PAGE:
While Dorfman might not be totally willing to give up the identities of the many people she encountered within the pages of this memoir, seasoned veterans of the franchise will have little problem identifying exactly who's who... especially when it comes to notable moments from her own Bachelorette season (and that "Men Tell All" special). Dorfman is still an attorney at heart, and just as to-the-point as she was on the show, so while she may be protecting identities by using numbers instead of names, you can count that her candor and personality still manage to shine brightly through this read.

Courtney Robinson's I Didn't Come Here to Make Friends

If Dorfman's recollections of her time with the franchise deliberately play coy with the identities of those with whom she shared a screen, then Roberston's veer sharply in the other direction. Unlike Andi, Courtney holds nothing back, choosing to name and shame the girls with whom she competed for Ben Flajnik's affections with relative impunity, calling out catty backstage behavior, two-faced made-for-TV friendships, and the struggles of living in close quarters with so many girls, with so much heartache on the line.

Throughout, she clearly establishes her protestations at being categorized as a Bachelor villain, while also admitting that the many choices she made on screen came from a place of insecurity, discomfort, manipulation, and in-the-moment brattiness. However, the context given throughout - around her upbringing in Arizona, her previous relationships, her interactions with production throughout filming, and her attempts to win over Ben - give the reality television lightning rod some much needed sense of personal ownership over those particular proceedings.

And with that comes a distinct branding point: this is absolutely Robertson's book, rather than anyone else's (despite the accompanying ghost writer). There is a significant sense of one side of the story being told... then again, that's mainly because Robertson is probably one of the few people from the franchise interesting enough to warrant her own book deal.

It should surprise no one - especially fans of the show's social media reflections - that the producer tasked with handling Robertson, as detailed in Kaufman's Bachelor Nation, was Elan Gale. In fact, out of all of the tabloid fodder, tell-alls, "true stories" to come out of the show, I feel like Robertson's book has reflected some of the most positive interactions with the production side of things... perhaps because a lot of her on-screen antics, and in-the-moment interviews, made it so easy to tell a compelling story. Maybe just not one meant for long-term love!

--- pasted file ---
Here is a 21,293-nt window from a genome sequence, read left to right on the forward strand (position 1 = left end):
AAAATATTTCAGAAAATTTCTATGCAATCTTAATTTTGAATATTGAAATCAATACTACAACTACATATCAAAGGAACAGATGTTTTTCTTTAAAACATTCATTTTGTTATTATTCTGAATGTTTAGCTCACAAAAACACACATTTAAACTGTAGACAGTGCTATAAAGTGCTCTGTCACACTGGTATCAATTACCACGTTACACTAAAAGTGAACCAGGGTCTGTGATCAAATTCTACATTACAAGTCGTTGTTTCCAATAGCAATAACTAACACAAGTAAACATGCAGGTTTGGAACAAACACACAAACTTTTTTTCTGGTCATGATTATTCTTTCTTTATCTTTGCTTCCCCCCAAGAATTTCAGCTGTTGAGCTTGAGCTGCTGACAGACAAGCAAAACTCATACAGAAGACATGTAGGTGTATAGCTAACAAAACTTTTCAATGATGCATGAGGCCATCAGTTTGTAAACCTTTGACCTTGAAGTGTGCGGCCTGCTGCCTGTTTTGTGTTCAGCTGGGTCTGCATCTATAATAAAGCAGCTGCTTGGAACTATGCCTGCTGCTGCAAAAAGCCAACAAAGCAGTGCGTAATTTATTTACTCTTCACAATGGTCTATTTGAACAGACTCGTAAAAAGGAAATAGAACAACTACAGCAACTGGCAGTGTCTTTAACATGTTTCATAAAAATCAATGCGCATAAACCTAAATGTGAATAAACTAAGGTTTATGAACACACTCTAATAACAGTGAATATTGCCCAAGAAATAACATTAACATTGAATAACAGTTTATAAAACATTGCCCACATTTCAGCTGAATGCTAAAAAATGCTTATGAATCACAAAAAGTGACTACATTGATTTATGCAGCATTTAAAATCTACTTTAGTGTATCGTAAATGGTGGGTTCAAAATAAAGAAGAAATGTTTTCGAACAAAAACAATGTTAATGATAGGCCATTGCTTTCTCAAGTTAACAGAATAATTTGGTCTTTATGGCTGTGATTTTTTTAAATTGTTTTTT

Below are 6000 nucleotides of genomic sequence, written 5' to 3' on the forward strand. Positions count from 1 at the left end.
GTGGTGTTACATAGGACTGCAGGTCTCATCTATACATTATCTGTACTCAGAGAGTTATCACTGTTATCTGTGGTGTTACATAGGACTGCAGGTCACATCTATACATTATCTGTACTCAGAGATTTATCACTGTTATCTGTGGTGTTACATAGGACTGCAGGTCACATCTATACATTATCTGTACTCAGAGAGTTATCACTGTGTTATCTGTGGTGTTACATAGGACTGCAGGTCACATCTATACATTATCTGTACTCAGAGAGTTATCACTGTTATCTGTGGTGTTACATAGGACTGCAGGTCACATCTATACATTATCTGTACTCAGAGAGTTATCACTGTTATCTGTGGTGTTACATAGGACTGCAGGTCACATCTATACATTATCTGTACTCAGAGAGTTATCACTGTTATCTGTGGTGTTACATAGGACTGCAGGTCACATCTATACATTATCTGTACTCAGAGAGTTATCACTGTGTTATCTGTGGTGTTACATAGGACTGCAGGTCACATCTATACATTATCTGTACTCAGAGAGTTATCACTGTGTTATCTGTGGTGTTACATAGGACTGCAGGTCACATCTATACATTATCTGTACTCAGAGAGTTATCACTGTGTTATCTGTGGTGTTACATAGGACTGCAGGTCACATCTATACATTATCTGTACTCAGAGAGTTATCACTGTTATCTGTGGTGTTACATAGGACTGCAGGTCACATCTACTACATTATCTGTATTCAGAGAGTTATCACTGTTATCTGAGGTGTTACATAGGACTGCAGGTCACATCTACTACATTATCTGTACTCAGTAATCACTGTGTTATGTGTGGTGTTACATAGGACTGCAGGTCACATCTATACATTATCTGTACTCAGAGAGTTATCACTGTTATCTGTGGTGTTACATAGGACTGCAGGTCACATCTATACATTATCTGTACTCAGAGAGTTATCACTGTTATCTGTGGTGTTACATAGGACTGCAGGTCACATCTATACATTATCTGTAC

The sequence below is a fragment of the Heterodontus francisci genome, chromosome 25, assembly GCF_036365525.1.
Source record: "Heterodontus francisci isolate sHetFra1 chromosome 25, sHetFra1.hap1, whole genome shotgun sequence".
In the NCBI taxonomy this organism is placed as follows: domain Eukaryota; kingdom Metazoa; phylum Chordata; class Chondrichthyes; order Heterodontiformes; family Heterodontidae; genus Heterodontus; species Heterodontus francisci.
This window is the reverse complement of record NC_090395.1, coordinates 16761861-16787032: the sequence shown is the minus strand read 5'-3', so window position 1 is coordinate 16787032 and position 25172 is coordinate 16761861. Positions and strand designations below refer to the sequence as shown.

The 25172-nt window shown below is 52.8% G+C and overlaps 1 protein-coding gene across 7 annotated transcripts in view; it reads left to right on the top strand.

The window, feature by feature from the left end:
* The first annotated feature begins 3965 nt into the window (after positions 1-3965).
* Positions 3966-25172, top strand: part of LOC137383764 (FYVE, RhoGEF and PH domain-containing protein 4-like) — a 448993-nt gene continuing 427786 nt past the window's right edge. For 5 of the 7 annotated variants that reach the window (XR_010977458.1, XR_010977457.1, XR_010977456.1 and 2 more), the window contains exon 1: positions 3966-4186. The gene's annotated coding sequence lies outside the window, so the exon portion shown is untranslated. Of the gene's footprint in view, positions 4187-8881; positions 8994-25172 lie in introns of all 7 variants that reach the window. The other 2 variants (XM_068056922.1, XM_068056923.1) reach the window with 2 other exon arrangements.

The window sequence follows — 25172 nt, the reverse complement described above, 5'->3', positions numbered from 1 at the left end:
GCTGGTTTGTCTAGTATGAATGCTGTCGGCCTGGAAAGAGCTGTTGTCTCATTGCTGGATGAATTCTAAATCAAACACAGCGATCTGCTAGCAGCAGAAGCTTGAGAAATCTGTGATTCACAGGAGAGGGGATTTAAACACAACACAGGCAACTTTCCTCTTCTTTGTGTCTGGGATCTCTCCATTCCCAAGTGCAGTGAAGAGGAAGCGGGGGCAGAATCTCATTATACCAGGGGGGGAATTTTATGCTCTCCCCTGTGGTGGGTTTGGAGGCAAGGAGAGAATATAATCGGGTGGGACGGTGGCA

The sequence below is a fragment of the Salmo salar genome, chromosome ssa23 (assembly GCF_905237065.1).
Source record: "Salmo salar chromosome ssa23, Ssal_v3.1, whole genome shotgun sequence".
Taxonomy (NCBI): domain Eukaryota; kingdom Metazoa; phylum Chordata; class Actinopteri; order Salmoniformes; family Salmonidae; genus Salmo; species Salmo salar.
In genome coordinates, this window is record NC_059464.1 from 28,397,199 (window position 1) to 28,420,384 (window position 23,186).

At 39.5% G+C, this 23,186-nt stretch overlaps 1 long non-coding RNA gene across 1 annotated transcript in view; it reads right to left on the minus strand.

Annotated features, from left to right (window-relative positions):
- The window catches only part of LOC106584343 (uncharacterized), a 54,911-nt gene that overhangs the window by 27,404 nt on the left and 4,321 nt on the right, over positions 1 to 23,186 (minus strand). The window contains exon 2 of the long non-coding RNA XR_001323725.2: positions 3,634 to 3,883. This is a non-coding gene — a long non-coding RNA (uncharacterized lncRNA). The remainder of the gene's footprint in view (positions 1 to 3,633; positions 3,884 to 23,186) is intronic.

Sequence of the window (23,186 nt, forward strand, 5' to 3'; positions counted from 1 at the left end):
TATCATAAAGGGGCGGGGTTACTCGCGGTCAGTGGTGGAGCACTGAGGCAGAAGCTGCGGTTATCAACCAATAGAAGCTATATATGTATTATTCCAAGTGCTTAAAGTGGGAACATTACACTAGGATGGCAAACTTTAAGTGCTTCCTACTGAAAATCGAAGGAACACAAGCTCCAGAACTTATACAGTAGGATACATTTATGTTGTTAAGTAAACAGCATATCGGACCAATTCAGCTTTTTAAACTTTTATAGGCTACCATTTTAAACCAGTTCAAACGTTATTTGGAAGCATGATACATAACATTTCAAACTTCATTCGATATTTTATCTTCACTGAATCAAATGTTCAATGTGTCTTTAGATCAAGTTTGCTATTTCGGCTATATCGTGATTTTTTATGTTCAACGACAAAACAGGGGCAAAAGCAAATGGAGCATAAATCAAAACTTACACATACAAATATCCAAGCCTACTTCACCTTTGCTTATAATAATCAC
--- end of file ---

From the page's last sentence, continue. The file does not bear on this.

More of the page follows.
Elan Gale's You're Not That Great

So, why not focus on Gale's story, too? The longtime Bachelor franchise producer is a regular social media fixture on the Instagrams of many of competitors of the show, making his distinct hair and penchant for sarcasm a familiar presence to most dedicated fans. Due to his status as a member of production, Gale remains tight-lipped about Bach's creative process... but with his new book, maybe fans can get a glimpse at the mentality of the man who helps run it.

Focused around the idea that negative thinking can be just as powerful as positive thinking, and that people's difficulties in reaching their dreams are in part due to a failure in self-honesty, You're Not That Great (But Neither is Anyone Else) is probably a good fit for fans of Mark Manson's similarly subversive self-help book The Subtle Art of Not Giving a F***. Showcasing a stunningly blunt self-deprecating wit and evocatively descriptive take-downs, the book is sure to send a polarizing message to those who enjoy the self-help genre, particularly those like Jen Sincero's You're a Badass.

Personally, I didn't enjoy that particular book, and I found a lot more interesting content in Gale's endorsement of working past your own self-acknowledged flaws, rather than promoting the belief that the Universe is conspiring in your favor. His honesty in itself stretches far beyond just advice, and draws from his own personal experiences as someone who suffers from body dysmorphia and is a recovering alcoholic. 

It might not sound like this kind of a book has anything to do with Bachelor franchises - especially to casual fans - but it's when you factor in the holds the show clearly has on Gale's private and public lives, that the connection is more clear. Even his descriptions of his work take on a unique tint, when you consider the lifestyle of the man discussing them: for instance, his admittance to insecurities of taking his shirt off, while filming with very attractive people in a tropical locale, takes on a new and understandable meaning when you consider he's talking about Bachelor in Paradise. 

Are you a Bachelor fan? Have you read any of these books? Are you going to be watching the new season? Let me know, in the comments below!